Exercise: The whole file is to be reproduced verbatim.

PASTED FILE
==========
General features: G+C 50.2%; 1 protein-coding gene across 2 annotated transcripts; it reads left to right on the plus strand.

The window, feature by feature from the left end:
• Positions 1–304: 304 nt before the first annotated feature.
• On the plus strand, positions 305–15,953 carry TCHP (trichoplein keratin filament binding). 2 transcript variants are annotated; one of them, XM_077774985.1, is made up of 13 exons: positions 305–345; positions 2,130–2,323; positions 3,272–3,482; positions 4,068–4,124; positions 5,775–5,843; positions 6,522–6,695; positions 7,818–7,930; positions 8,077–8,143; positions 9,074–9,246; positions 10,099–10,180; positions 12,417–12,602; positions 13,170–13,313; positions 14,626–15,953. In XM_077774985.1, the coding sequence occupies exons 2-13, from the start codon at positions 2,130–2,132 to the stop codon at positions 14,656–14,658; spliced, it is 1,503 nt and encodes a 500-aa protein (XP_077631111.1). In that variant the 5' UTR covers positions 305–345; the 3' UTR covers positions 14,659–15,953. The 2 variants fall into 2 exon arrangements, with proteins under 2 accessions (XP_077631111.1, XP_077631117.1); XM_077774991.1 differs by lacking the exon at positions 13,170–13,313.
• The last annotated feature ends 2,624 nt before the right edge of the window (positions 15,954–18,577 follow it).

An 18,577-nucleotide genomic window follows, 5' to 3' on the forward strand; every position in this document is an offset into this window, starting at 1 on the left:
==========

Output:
General features: G+C 50.2%; 1 protein-coding gene across 2 annotated transcripts; it reads left to right on the plus strand.

The window, feature by feature from the left end:
• Positions 1–304: 304 nt before the first annotated feature.
• On the plus strand, positions 305–15,953 carry TCHP (trichoplein keratin filament binding). 2 transcript variants are annotated; one of them, XM_077774985.1, is made up of 13 exons: positions 305–345; positions 2,130–2,323; positions 3,272–3,482; positions 4,068–4,124; positions 5,775–5,843; positions 6,522–6,695; positions 7,818–7,930; positions 8,077–8,143; positions 9,074–9,246; positions 10,099–10,180; positions 12,417–12,602; positions 13,170–13,313; positions 14,626–15,953. In XM_077774985.1, the coding sequence occupies exons 2-13, from the start codon at positions 2,130–2,132 to the stop codon at positions 14,656–14,658; spliced, it is 1,503 nt and encodes a 500-aa protein (XP_077631111.1). In that variant the 5' UTR covers positions 305–345; the 3' UTR covers positions 14,659–15,953. The 2 variants fall into 2 exon arrangements, with proteins under 2 accessions (XP_077631111.1, XP_077631117.1); XM_077774991.1 differs by lacking the exon at positions 13,170–13,313.
• The last annotated feature ends 2,624 nt before the right edge of the window (positions 15,954–18,577 follow it).

An 18,577-nucleotide genomic window follows, 5' to 3' on the forward strand; every position in this document is an offset into this window, starting at 1 on the left: